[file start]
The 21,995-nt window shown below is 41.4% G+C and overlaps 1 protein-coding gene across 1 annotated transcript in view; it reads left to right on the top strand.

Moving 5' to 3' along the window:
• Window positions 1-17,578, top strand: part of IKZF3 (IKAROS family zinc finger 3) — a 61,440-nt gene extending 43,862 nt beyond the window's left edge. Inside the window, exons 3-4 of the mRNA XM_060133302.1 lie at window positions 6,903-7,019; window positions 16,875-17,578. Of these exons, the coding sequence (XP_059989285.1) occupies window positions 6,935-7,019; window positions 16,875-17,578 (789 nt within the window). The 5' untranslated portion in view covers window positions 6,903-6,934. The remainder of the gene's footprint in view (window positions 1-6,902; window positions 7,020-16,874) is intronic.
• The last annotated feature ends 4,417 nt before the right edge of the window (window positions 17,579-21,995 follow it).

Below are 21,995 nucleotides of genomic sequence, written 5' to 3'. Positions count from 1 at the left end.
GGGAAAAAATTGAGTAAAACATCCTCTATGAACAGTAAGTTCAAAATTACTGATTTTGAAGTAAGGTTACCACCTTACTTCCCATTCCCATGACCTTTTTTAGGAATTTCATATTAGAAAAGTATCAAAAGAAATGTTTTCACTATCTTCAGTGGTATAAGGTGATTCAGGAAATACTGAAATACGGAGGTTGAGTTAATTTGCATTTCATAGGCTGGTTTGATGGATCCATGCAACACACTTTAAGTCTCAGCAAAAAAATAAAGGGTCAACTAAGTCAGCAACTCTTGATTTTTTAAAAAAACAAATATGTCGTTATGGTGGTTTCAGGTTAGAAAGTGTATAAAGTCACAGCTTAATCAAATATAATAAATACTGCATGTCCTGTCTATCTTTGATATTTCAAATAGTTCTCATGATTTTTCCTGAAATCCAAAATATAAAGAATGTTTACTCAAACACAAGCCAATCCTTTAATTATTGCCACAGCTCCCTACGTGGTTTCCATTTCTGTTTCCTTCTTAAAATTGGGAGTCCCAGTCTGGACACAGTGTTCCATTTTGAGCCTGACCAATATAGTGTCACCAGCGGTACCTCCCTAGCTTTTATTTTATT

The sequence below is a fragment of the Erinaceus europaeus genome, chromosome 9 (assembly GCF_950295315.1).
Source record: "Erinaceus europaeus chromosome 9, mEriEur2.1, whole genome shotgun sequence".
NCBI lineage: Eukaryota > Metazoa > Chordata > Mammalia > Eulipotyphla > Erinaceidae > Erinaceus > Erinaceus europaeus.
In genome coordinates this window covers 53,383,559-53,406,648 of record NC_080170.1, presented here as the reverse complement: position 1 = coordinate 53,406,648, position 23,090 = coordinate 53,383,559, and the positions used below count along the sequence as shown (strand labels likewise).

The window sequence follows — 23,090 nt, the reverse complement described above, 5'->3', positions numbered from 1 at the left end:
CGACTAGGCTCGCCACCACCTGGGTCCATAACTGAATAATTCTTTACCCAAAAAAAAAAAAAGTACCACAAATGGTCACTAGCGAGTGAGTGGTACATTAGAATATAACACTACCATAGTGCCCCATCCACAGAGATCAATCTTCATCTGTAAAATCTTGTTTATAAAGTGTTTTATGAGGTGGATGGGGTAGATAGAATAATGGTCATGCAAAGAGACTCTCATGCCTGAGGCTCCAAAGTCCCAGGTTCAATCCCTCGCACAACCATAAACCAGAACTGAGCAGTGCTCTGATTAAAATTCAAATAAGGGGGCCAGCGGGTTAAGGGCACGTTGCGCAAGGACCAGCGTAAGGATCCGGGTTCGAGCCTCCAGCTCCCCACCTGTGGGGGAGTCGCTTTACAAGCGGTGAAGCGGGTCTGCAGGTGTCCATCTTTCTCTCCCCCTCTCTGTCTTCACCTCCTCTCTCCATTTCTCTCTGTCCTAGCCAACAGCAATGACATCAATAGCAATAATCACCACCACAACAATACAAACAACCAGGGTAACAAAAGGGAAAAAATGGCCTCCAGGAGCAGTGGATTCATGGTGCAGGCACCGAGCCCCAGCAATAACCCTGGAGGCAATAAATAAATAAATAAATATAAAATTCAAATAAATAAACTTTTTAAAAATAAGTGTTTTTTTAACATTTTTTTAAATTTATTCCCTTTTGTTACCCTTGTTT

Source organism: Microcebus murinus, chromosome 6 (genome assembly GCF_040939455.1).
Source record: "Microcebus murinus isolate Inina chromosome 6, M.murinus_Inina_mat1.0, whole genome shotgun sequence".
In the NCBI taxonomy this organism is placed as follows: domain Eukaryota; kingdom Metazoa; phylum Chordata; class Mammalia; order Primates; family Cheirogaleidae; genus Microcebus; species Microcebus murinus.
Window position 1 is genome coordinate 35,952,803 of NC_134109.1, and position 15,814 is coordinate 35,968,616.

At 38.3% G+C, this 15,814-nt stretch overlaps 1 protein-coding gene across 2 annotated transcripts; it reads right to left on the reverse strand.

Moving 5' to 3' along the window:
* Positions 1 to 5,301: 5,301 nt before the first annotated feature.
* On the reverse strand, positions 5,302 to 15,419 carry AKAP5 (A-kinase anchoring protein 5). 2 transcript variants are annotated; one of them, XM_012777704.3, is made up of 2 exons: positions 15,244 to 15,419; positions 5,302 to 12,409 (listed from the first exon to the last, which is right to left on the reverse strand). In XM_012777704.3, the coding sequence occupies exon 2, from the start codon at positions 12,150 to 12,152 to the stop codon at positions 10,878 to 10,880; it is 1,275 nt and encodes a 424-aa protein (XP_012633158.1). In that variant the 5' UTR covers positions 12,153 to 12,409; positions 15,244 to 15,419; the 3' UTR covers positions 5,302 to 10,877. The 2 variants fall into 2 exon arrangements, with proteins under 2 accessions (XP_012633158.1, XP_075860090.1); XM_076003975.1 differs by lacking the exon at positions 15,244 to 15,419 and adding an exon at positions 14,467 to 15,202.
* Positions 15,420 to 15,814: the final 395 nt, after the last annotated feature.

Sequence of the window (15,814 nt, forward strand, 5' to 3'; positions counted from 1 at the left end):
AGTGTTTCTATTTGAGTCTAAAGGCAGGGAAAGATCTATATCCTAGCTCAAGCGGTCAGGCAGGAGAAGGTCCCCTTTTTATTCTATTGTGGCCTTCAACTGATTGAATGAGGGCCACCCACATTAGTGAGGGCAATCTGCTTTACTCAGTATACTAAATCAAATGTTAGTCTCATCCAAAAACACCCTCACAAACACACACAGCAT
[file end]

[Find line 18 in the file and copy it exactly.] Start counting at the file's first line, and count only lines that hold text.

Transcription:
Moving 5' to 3' along the window: